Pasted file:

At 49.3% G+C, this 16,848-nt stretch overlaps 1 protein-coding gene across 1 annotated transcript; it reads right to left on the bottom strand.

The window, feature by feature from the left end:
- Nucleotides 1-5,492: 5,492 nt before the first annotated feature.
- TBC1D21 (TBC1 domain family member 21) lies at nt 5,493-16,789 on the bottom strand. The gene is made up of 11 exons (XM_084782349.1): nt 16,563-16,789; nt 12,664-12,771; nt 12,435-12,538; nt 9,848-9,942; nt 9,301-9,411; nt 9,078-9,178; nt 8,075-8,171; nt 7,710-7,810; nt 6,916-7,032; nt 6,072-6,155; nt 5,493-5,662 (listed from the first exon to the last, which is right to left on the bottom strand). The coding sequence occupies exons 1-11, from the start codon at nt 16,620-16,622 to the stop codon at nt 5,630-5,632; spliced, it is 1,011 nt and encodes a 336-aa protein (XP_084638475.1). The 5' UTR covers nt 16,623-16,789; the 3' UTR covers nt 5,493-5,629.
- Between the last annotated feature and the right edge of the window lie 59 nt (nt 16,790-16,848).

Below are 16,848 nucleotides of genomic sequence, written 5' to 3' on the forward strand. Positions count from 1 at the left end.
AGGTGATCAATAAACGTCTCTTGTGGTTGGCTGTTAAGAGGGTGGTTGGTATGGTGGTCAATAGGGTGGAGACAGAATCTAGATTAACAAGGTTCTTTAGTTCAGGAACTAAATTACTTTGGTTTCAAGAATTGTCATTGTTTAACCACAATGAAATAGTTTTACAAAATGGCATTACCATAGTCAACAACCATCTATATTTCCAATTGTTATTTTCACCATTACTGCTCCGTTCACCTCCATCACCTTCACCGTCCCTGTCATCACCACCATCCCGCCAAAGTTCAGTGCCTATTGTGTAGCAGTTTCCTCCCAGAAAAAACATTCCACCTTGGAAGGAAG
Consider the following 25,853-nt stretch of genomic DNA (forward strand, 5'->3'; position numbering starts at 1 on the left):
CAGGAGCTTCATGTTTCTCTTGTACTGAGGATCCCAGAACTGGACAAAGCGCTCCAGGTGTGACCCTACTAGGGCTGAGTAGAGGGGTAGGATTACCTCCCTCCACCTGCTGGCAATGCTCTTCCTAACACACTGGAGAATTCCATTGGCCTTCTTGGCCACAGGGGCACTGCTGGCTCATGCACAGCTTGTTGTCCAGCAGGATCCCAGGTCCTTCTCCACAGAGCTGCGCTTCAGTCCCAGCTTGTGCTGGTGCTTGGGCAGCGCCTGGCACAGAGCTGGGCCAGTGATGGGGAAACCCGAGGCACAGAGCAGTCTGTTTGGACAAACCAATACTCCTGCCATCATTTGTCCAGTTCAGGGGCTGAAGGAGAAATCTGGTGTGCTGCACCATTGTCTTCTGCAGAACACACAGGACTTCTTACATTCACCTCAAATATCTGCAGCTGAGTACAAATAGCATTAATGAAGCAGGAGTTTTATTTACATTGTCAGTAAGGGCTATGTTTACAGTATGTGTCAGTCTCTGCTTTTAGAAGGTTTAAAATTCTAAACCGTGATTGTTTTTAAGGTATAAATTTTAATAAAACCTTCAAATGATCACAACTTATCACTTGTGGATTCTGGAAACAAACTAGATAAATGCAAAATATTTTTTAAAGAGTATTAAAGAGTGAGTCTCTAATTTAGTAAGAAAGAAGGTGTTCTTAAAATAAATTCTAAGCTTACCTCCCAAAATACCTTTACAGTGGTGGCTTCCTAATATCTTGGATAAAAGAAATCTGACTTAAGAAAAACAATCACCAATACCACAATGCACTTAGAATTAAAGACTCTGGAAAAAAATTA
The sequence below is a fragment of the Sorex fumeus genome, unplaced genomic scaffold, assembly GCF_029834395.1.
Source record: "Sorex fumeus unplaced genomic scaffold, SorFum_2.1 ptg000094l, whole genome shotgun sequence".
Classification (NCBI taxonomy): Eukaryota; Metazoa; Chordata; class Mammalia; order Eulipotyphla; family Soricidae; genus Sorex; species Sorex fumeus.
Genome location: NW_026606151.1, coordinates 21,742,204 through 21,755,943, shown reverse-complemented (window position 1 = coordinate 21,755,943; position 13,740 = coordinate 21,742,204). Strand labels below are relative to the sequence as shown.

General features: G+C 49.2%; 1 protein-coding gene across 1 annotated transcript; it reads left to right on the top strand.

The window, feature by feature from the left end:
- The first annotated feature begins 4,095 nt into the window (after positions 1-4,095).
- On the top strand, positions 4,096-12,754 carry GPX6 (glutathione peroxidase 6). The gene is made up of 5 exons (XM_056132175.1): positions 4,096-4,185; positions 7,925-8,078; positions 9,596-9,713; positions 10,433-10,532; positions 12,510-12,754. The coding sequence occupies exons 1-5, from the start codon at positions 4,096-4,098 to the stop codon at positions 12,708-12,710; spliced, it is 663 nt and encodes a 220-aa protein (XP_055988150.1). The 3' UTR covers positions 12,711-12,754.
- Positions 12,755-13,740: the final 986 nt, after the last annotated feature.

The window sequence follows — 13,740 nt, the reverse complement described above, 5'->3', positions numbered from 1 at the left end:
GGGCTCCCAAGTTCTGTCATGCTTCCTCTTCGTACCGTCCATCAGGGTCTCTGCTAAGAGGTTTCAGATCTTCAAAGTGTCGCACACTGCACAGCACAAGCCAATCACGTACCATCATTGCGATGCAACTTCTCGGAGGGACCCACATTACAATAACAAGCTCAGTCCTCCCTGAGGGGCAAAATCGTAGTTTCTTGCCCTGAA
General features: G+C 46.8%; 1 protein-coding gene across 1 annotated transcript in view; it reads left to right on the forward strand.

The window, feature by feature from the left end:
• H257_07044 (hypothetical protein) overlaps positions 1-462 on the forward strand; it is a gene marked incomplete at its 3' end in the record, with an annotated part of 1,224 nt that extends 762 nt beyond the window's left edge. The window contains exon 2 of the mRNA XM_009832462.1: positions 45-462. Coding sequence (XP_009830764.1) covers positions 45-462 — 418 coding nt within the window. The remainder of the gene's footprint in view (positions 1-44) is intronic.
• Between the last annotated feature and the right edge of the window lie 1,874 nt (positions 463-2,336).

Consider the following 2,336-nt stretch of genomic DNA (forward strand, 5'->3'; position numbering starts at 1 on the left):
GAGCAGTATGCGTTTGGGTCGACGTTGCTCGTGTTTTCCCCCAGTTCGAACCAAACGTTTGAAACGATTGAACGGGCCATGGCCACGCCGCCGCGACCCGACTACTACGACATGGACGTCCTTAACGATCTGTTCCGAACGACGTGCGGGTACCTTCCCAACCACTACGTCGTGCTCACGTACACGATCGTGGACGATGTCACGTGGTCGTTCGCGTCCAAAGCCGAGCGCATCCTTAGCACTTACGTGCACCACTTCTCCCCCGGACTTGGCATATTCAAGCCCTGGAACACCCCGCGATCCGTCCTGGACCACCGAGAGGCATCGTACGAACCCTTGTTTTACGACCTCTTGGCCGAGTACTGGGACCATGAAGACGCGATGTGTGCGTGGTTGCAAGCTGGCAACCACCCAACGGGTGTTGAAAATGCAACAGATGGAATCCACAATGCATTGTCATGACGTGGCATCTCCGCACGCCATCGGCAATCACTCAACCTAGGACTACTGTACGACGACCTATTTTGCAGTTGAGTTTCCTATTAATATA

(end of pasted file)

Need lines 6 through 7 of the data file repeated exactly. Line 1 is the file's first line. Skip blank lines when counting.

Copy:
Below are 16,848 nucleotides of genomic sequence, written 5' to 3' on the forward strand. Positions count from 1 at the left end.
AGGTGATCAATAAACGTCTCTTGTGGTTGGCTGTTAAGAGGGTGGTTGGTATGGTGGTCAATAGGGTGGAGACAGAATCTAGATTAACAAGGTTCTTTAGTTCAGGAACTAAATTACTTTGGTTTCAAGAATTGTCATTGTTTAACCACAATGAAATAGTTTTACAAAATGGCATTACCATAGTCAACAACCATCTATATTTCCAATTGTTATTTTCACCATTACTGCTCCGTTCACCTCCATCACCTTCACCGTCCCTGTCATCACCACCATCCCGCCAAAGTTCAGTGCCTATTGTGTAGCAGTTTCCTCCCAGAAAAAACATTCCACCTTGGAAGGAAG